On a scale of Excellent, Good, Fair, and Poor, The Boost rates:
Movie: Good -
Video: Excellent
Sound: Excellent
Supplements: commentary, deleted scenes
Packaging: Keep case
Reviewed: October 17, 2003

A Welcome rebuttal from 'B', 10.18.03:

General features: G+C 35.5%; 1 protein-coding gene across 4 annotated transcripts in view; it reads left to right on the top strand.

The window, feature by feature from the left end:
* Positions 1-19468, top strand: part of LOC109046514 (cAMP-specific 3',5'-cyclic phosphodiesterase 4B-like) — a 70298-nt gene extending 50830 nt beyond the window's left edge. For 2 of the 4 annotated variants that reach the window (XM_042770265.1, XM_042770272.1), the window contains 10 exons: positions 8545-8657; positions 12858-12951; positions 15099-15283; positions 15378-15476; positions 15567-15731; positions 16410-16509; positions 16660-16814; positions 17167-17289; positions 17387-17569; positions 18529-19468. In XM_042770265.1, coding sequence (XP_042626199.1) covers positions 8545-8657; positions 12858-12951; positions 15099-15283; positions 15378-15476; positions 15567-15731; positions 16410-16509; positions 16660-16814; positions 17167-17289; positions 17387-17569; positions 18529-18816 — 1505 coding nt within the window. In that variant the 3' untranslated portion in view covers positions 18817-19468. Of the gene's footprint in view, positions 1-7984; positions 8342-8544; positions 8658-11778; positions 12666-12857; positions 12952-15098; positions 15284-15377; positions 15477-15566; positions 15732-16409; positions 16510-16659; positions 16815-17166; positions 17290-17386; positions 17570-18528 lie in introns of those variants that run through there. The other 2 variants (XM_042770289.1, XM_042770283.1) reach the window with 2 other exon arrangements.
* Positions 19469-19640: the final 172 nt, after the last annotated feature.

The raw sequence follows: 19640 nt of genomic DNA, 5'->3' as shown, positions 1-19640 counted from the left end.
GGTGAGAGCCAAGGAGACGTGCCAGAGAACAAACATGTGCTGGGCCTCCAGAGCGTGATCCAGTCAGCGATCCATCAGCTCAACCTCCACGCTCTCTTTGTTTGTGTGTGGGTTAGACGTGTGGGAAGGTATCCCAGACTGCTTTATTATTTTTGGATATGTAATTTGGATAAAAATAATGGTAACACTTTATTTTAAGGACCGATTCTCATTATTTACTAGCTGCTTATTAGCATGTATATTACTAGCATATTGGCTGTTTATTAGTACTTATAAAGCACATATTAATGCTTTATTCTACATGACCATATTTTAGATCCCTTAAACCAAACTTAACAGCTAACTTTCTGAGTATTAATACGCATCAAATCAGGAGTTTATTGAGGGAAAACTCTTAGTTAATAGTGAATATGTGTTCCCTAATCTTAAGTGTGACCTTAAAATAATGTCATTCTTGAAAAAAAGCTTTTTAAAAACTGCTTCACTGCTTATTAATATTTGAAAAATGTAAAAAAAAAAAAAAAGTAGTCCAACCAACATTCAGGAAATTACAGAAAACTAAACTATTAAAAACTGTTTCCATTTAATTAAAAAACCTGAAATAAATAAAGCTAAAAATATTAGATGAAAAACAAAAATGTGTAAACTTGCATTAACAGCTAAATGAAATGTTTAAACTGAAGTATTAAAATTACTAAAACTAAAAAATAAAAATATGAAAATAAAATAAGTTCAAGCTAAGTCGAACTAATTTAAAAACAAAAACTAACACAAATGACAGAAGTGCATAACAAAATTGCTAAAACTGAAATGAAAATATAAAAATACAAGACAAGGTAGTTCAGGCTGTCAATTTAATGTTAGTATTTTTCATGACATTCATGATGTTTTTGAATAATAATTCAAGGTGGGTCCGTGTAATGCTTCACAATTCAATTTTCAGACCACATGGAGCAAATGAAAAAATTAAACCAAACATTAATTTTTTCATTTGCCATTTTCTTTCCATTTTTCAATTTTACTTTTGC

Dear Glenn: There's never been much clear-eyed discussion about this movie, and your observations are quite interesting. I think that this is essentially a story of a person far more overwhelmed by life than he knows, and his ability to cope with this to some degree on a day-to-day basis conceals this to everyone around him. [More or less.] The guy is already drowning before he ever meets a dealer or ingests a controlled substance -- and he's the last kind of guy who should ever come into contact with this stuff. After that, though... He's basically gone. This isn't a particularly complex story, but it has a ring of truth to it. I feel Ponicsan and Becker approached this and said, "there isn't enough to this -- we have to add more to it." O'Neill, Arthur Miller, Williams... they would have had trouble augmenting this; it is what it is. As Woods is almost ideally suited to play this guy, I still regret all the parts of the movie that you rightly identify as putting all of the onus for his collapse on the drugs. [Woods is the kind of actor who might be able to make us see that the drug use disastrously fueled the existing inner frailty and self-destructiveness of the core of the character.]